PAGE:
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At Pride Center, Lavender Lit Book Club Makes A Joyful Return

Benie N'sumbu | May 12th, 2022

At Pride Center, Lavender Lit Book Club Makes A Joyful Return

LGBTQ  |  Arts & Culture  |  New Haven Pride Center

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Suyane Oliveira, who leads the Lavender Lit Book Club at the New Haven Pride Center. Benie N'sumbu Photo. 

Eleven people sat in the New Haven Pride Center, copies of Stone Butch Blues in their hands. Four more joined on a large Zoom screen at the front of the room. Women’s Program Curator Suyane Oliveira threw out the first question: who had cried while reading the book?

Oliveira is the brain behind a reborn, Covid-cautious Lavender Lit Book Club, a program of the New Haven Pride Center dedicated to lesbian fiction. On a recent Friday, the club came roaring back to life with Leslie Feinberg’s Stone Butch Blues, a novel based on Feinberg’s experience of being a lesbian in the 1970s. It is part of its growing slate of women’s programming, which also included a number of panels for Lesbian Visibility Day last month. 

The next meeting of the book club, for which the selection is Tonya Boteju’s Kings, Queens, and In-Betweens, is Wednesday May 18 at 6:30 p.m. Participants can register here. Boteju will also join the Pride Center for a virtual discussion on May 26. 

The Lavender Lit Book Club began as a program under Miranda Rector, the previous Women’s Program Curator, and ran from 2020 until 2021. Then last year, Rector left the position. This year, the Center brought Oliveira on for the role. On a recent Friday, she proudly declared it a dream job. The club currently meets once a month at the Pride Center’s 84 Orange St. home, with a virtual option for those who do not feel comfortable meeting in person.  

Reviving the Lavender Lit Book Club was a no-brainer for Oliveira, who “just like[s] books and wanted to read with other queer people.” Having lived in New Haven for nearly three years, she said was disappointed with the lack of safe queer spaces that don’t involve alcohol. She found that many of her opportunities to meet other queer people took place at local LGBTQ+ bars downtown. 

Then the Pride Center hired her—in the midst of a pandemic—and she had the chance to create a safe, supportive and non-alcoholic space. The book club meets every month at the Pride Center (there is also a virtual option)  to discuss a book written by a lesbian author. 

The books span genres from historical fiction—like Stone Butch Blues—to nonfiction like Lori Fox’s essay book, This Has Always Been a War. Oliveira personally selected each title for the first five meetings of the Lavender Lit Book Club so that she could attract a variety of participants. Beyond that, selections still remain open.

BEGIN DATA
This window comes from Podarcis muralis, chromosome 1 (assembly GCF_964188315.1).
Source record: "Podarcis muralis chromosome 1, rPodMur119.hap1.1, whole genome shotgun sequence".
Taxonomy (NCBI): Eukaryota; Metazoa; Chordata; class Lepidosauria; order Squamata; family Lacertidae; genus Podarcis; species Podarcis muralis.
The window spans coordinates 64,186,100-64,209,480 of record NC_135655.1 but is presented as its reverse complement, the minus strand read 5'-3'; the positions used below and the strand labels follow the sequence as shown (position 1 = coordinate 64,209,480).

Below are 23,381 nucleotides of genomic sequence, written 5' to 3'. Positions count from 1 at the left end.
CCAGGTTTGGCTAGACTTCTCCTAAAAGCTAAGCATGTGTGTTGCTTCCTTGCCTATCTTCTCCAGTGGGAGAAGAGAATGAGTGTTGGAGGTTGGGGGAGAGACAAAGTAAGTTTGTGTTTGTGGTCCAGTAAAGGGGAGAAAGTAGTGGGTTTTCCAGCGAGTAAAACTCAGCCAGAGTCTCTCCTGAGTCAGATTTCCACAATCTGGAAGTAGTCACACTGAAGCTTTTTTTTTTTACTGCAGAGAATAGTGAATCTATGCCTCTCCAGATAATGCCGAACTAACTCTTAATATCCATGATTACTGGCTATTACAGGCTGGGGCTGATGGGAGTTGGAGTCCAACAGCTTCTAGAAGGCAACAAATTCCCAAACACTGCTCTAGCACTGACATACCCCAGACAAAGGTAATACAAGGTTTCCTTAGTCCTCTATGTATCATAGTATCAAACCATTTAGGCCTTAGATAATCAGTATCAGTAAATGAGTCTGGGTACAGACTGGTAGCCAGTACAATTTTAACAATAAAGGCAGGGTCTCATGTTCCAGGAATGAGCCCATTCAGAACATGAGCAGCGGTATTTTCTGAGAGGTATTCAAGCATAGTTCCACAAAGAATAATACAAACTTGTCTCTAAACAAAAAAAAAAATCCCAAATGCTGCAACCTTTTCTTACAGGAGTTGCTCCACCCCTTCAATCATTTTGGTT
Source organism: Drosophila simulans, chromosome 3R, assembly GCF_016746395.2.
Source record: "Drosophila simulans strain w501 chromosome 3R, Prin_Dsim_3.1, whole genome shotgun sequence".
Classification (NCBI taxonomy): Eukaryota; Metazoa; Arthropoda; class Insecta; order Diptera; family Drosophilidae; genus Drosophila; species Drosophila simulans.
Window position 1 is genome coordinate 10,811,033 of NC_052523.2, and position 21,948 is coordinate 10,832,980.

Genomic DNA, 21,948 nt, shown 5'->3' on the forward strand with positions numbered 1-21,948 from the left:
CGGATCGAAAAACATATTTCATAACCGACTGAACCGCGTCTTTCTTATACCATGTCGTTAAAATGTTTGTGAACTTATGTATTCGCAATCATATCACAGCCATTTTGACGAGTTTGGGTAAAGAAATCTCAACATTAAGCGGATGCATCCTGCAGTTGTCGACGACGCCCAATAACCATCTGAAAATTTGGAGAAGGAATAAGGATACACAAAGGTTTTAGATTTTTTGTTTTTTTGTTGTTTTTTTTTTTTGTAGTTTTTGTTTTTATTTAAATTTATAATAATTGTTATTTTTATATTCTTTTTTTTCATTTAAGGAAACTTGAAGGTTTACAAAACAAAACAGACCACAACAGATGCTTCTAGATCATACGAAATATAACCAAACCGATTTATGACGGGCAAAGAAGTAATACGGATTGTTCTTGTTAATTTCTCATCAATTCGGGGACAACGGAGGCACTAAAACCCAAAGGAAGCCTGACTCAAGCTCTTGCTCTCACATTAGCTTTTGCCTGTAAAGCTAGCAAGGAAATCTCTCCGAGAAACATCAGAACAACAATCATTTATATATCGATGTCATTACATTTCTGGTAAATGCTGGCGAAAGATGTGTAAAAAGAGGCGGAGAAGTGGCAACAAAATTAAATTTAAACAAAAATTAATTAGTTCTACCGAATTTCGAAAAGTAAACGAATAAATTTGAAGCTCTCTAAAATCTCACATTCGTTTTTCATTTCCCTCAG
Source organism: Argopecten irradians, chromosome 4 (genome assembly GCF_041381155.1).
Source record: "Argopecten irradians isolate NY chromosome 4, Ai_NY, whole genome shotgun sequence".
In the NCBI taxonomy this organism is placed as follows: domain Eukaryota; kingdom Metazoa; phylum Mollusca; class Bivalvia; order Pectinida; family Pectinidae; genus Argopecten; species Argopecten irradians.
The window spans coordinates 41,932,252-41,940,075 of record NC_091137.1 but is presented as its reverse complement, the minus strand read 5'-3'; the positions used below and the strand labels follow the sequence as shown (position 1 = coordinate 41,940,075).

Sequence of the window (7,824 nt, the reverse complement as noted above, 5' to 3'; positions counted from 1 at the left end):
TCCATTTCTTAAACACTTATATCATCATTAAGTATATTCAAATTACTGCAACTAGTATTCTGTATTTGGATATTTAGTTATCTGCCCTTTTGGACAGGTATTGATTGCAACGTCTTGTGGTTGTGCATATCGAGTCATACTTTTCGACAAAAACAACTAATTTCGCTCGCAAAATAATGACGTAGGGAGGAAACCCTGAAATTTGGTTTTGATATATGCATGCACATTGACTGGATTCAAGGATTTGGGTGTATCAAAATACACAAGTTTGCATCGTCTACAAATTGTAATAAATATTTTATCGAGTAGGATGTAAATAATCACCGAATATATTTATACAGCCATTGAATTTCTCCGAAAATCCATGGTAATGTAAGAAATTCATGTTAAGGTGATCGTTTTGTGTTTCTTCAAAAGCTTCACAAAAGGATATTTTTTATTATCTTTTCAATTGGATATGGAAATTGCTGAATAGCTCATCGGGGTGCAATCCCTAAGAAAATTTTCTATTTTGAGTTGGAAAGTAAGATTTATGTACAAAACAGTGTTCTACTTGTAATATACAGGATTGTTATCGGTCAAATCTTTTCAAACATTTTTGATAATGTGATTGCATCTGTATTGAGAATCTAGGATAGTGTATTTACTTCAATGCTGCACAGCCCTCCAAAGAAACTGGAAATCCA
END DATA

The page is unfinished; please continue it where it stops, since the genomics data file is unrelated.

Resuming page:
Stone Butch Blues, which Oliveira lovingly refers to as the “queer bible,” is a seminal book in the field of queer literature and queer studies. 

The book follows the story of protagonist Jess Goldberg, a young working-class butch lesbian who navigates life in New York during the McCarthy era. Although the book doesn’t shy away from the ugliness of gender-based violence, classism, and queerphobia, it also showcases the power of community through supporting characters who help Jess. 

When sharing what resonated with them, one participant named Harper (they declined to give their last name) noted that “there is so much that gets erased, it was great that Leslie used a fictional lens to tell queer history.” They addd that queer history, often minimized or skipped over in schools, is a “huge part of U.S. history.” 

Many participants—including this reporter—pointed to the lack of queer history in school. Members of the group overwhelmingly agreed that their LGBTQIA education had occurred outside the classroom.  

Perhaps the most invigorating conversation occurred towards the final half of the meeting, when a participant brought up the differences between current and past queer spaces and the support they offered to young LGBTQIA people. They pointed out that in the story, Jess was able to find refuge at her local gay bar and found someone to house her immediately. 

It’s not as common to hear stories like that anymore, they said—of queer people getting support beyond their visibility. 

With the increased visibility of LGBTQIA people, they continued, it may appear that queer folks no longer need community support to navigate their trauma. LGBTQIA characters—and actors who have that lived experience—are more common in entertainment. More queer people are out and proud in their (our) daily lives And yet, LGBTQIA folks still face trauma due to queerphobia and transphobia. Queer folks still need material support from their community. 

That is why spaces like the New Haven Pride Center and now the Lavender Lit Book Club are necessary, participants agreed. They offer LGBTQIA people the opportunity to mingle with one another in a safe, sober setting while also making connections so that if needed, they can reach out to one another and be given aid. 

Following that recognition, attendees took the time to applaud Oliveira for creating the change they want to see. 

“I just want a safe space where people can share ideas openly and honestly talk about how books relate to them,” Oliveira said. “A space where like people can also be sober and form connections with each other. I hope we have a core number of people so that we can bond and decide on books to read together.” 

The next Lavender Lit Book Club selection is Kings, Queens, and In-Betweens by Tonya Boteju. The Club will meet both in person and virtually on May 18 at 6:30 p.m. (register here), and will have a virtual discussion from Tonya Boteju on May 26. For more information on future Lavender Lit Book Club meetings, visit the Pride Center’s website